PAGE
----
4. Manual mode: You decide both, and can over-ride the camera's recommendation.

    Please note, that the exposure recommended by the camera is only what the computer thinks is TECHNICALLY correct based on it's programming. Sometimes, "technically correct" exposures are not what you want. If that's the case, it's time to use options 1, 2 or 4 above.

    The image you see through a view-finder is one that is at maximum aperture. The aperture you/the camera chooses for a certain shot will only be used when the shot is taken. If you use the DOF preview button (you get to see the picture through the viewfinder at the CURRENT aperture setting instead of the default full aperture), you will notice how the viewfinder gets darker as you set a smaller aperture. This is because a smaller aperture lets less light through the lens.

    Hope this helped.



    Bernard

  5. #5
    Member
    Join Date
    Dec 2005
    Location
    Singapore
    Posts
    130

    Default Re: Aperture priority

    P.S. : It is, of course, still possible to over or under expose your shot in both Aperture or Shutter priority modes.

    Just turn the command dial to either + or - EV before taking the shot.


    Bernard

  6. #6

    Default Re: Aperture priority

    to the ts, im sorry for going off topic and hitching a free ride, but what's EV? and how does that work?

  7. #7
    Member
    Join Date
    Dec 2005
    Location
    Singapore
    Posts
    130

    Default Re: Aperture priority

    Hi with_brokenwings,

    you can access the following link to see what it is

    http://www.dpreview.com/learn/?/Glos...xposure_01.htm


    Bernard

  8. #8

    Default Re: Aperture priority

    Quote Originally Posted by bernardy4416 View Post
    Hi with_brokenwings,

    you can access the following link to see what it is

    http://www.dpreview.com/learn/?/Glos...xposure_01.htm


    Bernard
    THANIKS! =D

  9. #9

    Default Re: Aperture priority

    ok thanks for the response!
    Just one more thing. So since using the DOF preview button, i get a much darker image, so if i wanted a brighter image(and still using aperture priority mode) without sacrificing the DOF, i would have to play around with the:
    1. Exposure compensation dial(+/- EV)
    2. Changing the iso speed
    OR
    1. Change to manual mode and set a slower shutter speed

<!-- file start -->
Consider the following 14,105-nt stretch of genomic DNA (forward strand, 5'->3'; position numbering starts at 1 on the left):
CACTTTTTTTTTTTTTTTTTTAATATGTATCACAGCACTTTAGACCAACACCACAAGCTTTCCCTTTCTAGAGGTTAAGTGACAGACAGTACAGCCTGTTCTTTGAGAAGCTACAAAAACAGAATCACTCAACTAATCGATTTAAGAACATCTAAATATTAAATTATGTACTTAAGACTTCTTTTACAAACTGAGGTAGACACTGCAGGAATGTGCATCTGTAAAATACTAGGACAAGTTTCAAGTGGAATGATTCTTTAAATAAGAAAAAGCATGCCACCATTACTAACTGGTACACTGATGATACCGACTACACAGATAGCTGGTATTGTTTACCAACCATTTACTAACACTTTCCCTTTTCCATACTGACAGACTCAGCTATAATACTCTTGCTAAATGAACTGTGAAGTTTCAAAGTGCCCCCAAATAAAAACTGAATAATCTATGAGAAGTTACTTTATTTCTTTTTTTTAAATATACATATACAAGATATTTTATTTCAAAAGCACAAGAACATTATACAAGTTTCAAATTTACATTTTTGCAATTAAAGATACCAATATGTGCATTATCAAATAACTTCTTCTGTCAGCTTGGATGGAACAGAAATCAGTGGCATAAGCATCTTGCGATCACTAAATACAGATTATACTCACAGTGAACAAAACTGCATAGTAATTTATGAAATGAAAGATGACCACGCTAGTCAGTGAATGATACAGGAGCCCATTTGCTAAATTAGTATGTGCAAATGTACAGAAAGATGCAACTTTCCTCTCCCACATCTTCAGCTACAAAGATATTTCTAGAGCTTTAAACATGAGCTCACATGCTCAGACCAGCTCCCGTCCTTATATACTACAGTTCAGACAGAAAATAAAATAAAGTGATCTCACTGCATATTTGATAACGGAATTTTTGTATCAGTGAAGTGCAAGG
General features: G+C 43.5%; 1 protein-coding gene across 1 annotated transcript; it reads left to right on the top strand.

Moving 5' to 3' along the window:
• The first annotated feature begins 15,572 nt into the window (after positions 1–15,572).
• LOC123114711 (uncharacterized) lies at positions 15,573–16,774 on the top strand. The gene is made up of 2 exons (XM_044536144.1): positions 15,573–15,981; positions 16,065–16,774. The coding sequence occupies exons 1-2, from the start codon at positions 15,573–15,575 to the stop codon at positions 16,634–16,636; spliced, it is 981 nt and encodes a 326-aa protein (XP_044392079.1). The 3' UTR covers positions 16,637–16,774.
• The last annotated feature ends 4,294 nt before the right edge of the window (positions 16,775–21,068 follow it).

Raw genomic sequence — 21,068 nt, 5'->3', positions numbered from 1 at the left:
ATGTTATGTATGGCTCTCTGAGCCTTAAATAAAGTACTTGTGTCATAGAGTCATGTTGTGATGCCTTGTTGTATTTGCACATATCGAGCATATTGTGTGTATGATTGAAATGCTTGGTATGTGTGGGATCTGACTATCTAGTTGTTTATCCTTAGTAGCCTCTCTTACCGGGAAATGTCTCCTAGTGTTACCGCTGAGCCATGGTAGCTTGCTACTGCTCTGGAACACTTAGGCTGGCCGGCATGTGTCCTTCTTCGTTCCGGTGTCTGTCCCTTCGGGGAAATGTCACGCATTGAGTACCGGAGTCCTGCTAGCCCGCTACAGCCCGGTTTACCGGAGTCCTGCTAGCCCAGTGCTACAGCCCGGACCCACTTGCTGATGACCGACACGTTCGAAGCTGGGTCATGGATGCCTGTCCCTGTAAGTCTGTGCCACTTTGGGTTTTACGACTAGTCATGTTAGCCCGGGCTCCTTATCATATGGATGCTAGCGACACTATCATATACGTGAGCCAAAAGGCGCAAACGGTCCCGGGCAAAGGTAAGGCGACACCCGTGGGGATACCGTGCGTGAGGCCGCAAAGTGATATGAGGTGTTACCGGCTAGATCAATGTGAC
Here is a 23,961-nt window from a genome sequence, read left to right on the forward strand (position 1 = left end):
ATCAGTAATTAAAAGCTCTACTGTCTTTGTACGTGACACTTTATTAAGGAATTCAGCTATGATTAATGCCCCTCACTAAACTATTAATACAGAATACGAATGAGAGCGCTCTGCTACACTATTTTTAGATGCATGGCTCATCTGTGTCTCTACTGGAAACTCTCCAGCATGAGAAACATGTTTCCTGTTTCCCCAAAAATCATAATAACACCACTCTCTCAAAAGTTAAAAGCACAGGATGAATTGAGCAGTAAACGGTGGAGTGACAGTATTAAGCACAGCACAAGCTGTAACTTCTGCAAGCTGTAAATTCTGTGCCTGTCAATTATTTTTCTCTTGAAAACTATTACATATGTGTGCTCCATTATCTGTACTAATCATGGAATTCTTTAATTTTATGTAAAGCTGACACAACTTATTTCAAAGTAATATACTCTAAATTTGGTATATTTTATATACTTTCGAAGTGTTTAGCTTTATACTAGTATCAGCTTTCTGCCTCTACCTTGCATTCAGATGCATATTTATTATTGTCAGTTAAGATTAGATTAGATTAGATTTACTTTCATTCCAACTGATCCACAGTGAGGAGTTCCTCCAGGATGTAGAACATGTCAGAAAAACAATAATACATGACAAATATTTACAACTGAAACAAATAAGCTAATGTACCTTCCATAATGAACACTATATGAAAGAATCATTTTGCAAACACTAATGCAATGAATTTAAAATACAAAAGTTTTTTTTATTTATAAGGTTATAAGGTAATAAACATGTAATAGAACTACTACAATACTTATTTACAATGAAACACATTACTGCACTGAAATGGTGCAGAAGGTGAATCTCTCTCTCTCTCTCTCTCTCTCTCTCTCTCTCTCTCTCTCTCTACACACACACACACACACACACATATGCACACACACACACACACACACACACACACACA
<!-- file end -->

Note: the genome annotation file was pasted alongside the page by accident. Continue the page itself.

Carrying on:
2. Use the hyperfocal distance method to make everything from 2.8 to infinity be in focus

    Is this correct??

  10. #10
    Member
    Join Date
    Dec 2005
    Location
    Singapore
    Posts
    130

    Default Re: Aperture priority

    Quote Originally Posted by jansenaw View Post
    ok thanks for the response!
    Just one more thing. So since using the DOF preview button, i get a much darker image, so if i wanted a brighter image(and still using aperture priority mode) without sacrificing the DOF, i would have to play around with the:
    1. Exposure compensation dial(+/- EV)
    2. Changing the iso speed
    OR
    1. Change to manual mode and set a slower shutter speed
    2. Use the hyperfocal distance method to make everything from 2.8 to infinity be in focus

    Is this correct??
    Hi jansenaw,

    is you need DOF, you have to use a small aperture.

    To compensate, the camera will assign a slower shutter speed. You can increase the ISO of the film, but that will cause grain.

    Let's just say you do not increase the ISO. The shutter speed will now be slower. You just have to ensure that the camera is adequately supported to avoid camera shake if the shutter speed is very slow.

    Using hypofocal puts everything from hypofocal point to infinity in focus for a given aperture. The smaller the aperture, the closer the hypofocal point is to the camera (ie: more things are in focus).

    Good luck. I'll try to assist further if I can.


    Bernard

    P.S. : You really should read a camera basics book. It's hard to get a point across like this. Try one by Michael Freeman or John Hedgecoe (I used them in the past)

Bookmarks

Posting Permissions

  • You may not post new threads
  • You may not post replies
  • You may not post attachments
  • You may not edit your posts
  •